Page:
William’s Story: The Difference Is What You Don't See

Think of what it feels like to hold your thumb over a garden hose. Pressure builds behind your thumb. And a small spurt of water manages to escape – but not enough to give your flowers a good watering.

That’s something like how William Walsh's heart was working. His aortic valve was unable to open wide enough for blood to flow freely to nourish his body.

“He's got a valve that's like a thumb sitting over the garden hose — it takes a lot of pressure behind there to push that fluid out, and it's not coming out in great quantities,” explains John M. Miller, MD, FACS, a cardiac surgeon with Premier Health. “It keeps you alive, but you can't do very much because you can't raise your cardiac output.”

Patients with this condition – when the aortic valve opens less than a centimeter – usually start feeling symptoms such as chest pain, chest pressure, shortness of breath, or lightheadedness. In someone who is younger and healthy, the aortic valve usually opens to about two and a half centimeters.

“As we age, or as there are other reasons for wear and tear on that valve, the leaflets don't open as well. They end up getting calcified,” explains Palaniappan Muthappan, MD, FACC, an interventional cardiologist with Premier Health.

“When you look at it, it actually looks like the barnacles on the bottom of a ship — there are crusty growths, and the valve just can't open. Eventually the valve area as it opens gets smaller and smaller and smaller.”

William didn't feel symptoms right away, so his care team monitored his condition.

“They would keep asking me, trying to check off what symptoms I might have, and at that time I really didn't have any,” he recalls. “Then all of a sudden I had a dizzy spell, which is one of the things to look for.”

“Given his age, we decided that we were going to be conservative and wait until he developed some symptoms,” Dr. Muthappan says. “Then he started developing some light-headedness and a little bit of heart failure, so that was the point at which we decided to fix the valve.”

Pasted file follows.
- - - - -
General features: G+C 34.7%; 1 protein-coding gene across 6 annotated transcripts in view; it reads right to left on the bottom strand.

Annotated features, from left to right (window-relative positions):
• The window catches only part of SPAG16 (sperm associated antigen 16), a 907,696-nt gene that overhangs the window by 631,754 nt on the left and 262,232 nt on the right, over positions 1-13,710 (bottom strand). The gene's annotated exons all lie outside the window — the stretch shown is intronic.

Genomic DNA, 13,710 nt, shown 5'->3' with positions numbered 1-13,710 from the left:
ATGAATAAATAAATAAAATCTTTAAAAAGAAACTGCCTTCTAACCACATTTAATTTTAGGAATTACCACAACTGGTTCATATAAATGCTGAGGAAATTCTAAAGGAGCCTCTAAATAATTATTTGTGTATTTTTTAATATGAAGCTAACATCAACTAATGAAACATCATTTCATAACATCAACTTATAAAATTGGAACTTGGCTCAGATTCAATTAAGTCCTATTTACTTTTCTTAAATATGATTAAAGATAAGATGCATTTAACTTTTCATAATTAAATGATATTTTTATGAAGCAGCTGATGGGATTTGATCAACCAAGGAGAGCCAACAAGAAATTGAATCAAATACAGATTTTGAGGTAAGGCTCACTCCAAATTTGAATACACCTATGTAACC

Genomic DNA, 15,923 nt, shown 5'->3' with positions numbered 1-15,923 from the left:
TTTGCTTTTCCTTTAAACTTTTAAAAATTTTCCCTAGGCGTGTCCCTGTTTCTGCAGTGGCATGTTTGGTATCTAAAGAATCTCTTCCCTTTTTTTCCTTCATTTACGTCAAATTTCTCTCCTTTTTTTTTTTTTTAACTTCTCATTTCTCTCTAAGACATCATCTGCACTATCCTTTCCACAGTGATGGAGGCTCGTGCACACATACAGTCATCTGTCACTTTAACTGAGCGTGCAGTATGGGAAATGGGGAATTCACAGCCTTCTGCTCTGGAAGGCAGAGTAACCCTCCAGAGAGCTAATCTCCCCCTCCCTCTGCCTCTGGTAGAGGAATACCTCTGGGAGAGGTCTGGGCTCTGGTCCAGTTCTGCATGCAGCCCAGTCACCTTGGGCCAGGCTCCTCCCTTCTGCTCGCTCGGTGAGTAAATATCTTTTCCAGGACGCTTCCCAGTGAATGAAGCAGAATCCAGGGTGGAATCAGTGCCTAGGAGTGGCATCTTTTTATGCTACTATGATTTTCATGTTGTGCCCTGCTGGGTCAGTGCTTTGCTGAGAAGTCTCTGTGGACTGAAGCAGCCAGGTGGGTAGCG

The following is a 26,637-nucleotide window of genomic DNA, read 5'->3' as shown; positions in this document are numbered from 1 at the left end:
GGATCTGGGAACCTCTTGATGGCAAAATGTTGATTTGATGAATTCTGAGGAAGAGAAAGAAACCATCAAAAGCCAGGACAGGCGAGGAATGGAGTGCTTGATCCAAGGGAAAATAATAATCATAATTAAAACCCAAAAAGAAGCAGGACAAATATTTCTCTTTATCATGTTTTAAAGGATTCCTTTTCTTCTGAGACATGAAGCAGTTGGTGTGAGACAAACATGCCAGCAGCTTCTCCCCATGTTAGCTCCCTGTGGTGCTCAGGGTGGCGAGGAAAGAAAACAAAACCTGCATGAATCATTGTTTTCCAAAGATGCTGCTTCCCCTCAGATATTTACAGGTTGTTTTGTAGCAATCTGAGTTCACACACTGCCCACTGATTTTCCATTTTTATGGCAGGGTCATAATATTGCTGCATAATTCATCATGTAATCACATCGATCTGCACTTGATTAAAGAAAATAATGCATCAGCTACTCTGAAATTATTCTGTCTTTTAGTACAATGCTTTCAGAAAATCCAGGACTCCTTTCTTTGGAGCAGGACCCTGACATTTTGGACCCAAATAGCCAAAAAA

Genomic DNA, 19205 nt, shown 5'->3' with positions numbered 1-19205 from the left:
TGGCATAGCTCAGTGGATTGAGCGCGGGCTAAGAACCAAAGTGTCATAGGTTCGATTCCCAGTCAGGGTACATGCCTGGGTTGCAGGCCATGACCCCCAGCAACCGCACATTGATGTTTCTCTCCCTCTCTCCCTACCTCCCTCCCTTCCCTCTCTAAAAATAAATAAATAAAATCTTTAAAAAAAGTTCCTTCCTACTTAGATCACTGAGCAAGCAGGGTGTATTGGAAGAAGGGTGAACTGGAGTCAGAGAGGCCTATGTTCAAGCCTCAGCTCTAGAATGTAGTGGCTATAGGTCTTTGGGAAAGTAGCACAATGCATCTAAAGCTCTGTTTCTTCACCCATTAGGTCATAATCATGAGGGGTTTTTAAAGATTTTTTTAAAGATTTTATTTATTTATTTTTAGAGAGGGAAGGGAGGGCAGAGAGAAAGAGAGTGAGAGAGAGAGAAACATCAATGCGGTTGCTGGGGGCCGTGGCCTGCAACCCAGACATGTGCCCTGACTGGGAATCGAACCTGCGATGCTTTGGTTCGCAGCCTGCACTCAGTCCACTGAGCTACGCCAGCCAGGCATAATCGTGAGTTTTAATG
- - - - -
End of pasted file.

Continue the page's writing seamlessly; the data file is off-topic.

Transcatheter Aortic Valve Replacement: A Minimally Invasive Alternative to Open-Heart Surgery

Patients who need an aortic valve replacement typically undergo a surgical procedure that involves stopping the heart, opening the breast bone, removing the old valve, and replacing it with a new valve, Dr. Muthappan explains. “That is still the standard of care, but not everyone can withstand that,” he says.

At 87 years old, open-heart surgery was not an option for William.

In 2014, Premier Health's structural heart team became the first in Dayton to perform a transcatheter aortic valve replacement (TAVR), which is minimally invasive, compared to open-heart surgery.

With TAVR, surgeons gain access to the circulatory system through small incisions made near the groin, upper chest, or rib cage and guide an expandable, bioprosthetic replacement valve to the heart through a catheter.

Once the new valve reaches its destination, surgeons inflate a small balloon to expand it into place. The old valve does not need to be removed. Instead, it acts as an anchor for the new valve, which surgeons guide into place while the heart continues to beat.

“In that high-risk population, the surgery is what puts them at risk – not the valve replacement,” says Dr. Miller. “We're able to take the surgery component out and put the valve in still, so they gain all the benefit with less risk.”

Dr. Miller and Dr. Muthappan worked together to replace William's aortic valve in June 2017. While Premier Health's structural heart team is made up of specialists who practice throughout the region, this catheter-based therapy is performed at Miami Valley Hospital.

Dr. Muthappan describes deploying the new valve in a patient as “a coordinated dance” between the cardiologist and surgeon. “The cardiologist will position the new valve exactly where it should go, and then the surgeon will inflate the balloon,” he says. “While the balloon is coming up, the valve can shift up or down, so the cardiologist has to basically push or pull the valve back into position while it's being deployed.”

Patients can feel almost instant relief from their symptoms, and usually return home from the hospital in one or two days.

William says his life has improved since having the TAVR procedure because he's now able to move around as he chooses.

“I certainly wouldn't look forward to having my bones in my chest broken so they could get at it. This of course took the place of that, coming in through the artery,” he says. “It didn't really cause any pain to speak of. The only pain I had was in the aftermath when having to change a bandage at the entry point.”

During William's first appointment with Dr. Muthappan after the procedure, he told Dr. Muthappan that he was able to vacuum the house and complete other housework without any problems.

“He likes what he sees, and I told him, 'If you like it, I like it,'” says William.

The important difference between TAVR and traditional open-heart surgery “is what you don't see,” says Dr. Miller.

“They're up walking the next day, they're home in two days, the valve's open, they've got more cardiac output, and their body doesn't need to have all that physical recovery,” he says.

“It's definitely a game-changer.”

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